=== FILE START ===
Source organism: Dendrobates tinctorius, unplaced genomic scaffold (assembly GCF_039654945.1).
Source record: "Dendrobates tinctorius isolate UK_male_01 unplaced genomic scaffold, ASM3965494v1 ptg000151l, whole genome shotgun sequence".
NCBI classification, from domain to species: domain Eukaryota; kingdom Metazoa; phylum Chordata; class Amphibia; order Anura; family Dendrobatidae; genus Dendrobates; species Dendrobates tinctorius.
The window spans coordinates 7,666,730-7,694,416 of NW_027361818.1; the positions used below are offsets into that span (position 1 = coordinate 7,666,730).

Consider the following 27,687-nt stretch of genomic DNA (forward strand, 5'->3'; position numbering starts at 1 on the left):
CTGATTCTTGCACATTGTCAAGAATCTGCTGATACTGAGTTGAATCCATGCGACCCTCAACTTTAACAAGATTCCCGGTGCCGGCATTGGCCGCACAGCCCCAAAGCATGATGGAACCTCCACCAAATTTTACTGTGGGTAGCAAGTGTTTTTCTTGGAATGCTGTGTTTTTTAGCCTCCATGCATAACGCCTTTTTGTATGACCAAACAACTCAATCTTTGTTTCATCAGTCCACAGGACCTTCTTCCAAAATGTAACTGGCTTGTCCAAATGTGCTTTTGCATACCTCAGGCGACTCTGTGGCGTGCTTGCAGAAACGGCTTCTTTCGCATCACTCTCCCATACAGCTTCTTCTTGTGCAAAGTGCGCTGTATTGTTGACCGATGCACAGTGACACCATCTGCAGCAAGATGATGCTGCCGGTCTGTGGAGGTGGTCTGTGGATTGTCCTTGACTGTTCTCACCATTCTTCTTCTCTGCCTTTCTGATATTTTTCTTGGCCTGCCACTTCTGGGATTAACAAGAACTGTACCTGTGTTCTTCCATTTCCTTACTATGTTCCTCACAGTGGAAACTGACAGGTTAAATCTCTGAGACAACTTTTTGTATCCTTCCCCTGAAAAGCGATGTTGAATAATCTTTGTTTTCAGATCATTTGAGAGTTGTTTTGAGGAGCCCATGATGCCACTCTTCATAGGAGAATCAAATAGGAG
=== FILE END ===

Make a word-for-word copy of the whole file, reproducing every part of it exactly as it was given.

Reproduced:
Source organism: Dendrobates tinctorius, unplaced genomic scaffold (assembly GCF_039654945.1).
Source record: "Dendrobates tinctorius isolate UK_male_01 unplaced genomic scaffold, ASM3965494v1 ptg000151l, whole genome shotgun sequence".
NCBI classification, from domain to species: domain Eukaryota; kingdom Metazoa; phylum Chordata; class Amphibia; order Anura; family Dendrobatidae; genus Dendrobates; species Dendrobates tinctorius.
The window spans coordinates 7,666,730-7,694,416 of NW_027361818.1; the positions used below are offsets into that span (position 1 = coordinate 7,666,730).

Consider the following 27,687-nt stretch of genomic DNA (forward strand, 5'->3'; position numbering starts at 1 on the left):
CTGATTCTTGCACATTGTCAAGAATCTGCTGATACTGAGTTGAATCCATGCGACCCTCAACTTTAACAAGATTCCCGGTGCCGGCATTGGCCGCACAGCCCCAAAGCATGATGGAACCTCCACCAAATTTTACTGTGGGTAGCAAGTGTTTTTCTTGGAATGCTGTGTTTTTTAGCCTCCATGCATAACGCCTTTTTGTATGACCAAACAACTCAATCTTTGTTTCATCAGTCCACAGGACCTTCTTCCAAAATGTAACTGGCTTGTCCAAATGTGCTTTTGCATACCTCAGGCGACTCTGTGGCGTGCTTGCAGAAACGGCTTCTTTCGCATCACTCTCCCATACAGCTTCTTCTTGTGCAAAGTGCGCTGTATTGTTGACCGATGCACAGTGACACCATCTGCAGCAAGATGATGCTGCCGGTCTGTGGAGGTGGTCTGTGGATTGTCCTTGACTGTTCTCACCATTCTTCTTCTCTGCCTTTCTGATATTTTTCTTGGCCTGCCACTTCTGGGATTAACAAGAACTGTACCTGTGTTCTTCCATTTCCTTACTATGTTCCTCACAGTGGAAACTGACAGGTTAAATCTCTGAGACAACTTTTTGTATCCTTCCCCTGAAAAGCGATGTTGAATAATCTTTGTTTTCAGATCATTTGAGAGTTGTTTTGAGGAGCCCATGATGCCACTCTTCATAGGAGAATCAAATAGGAG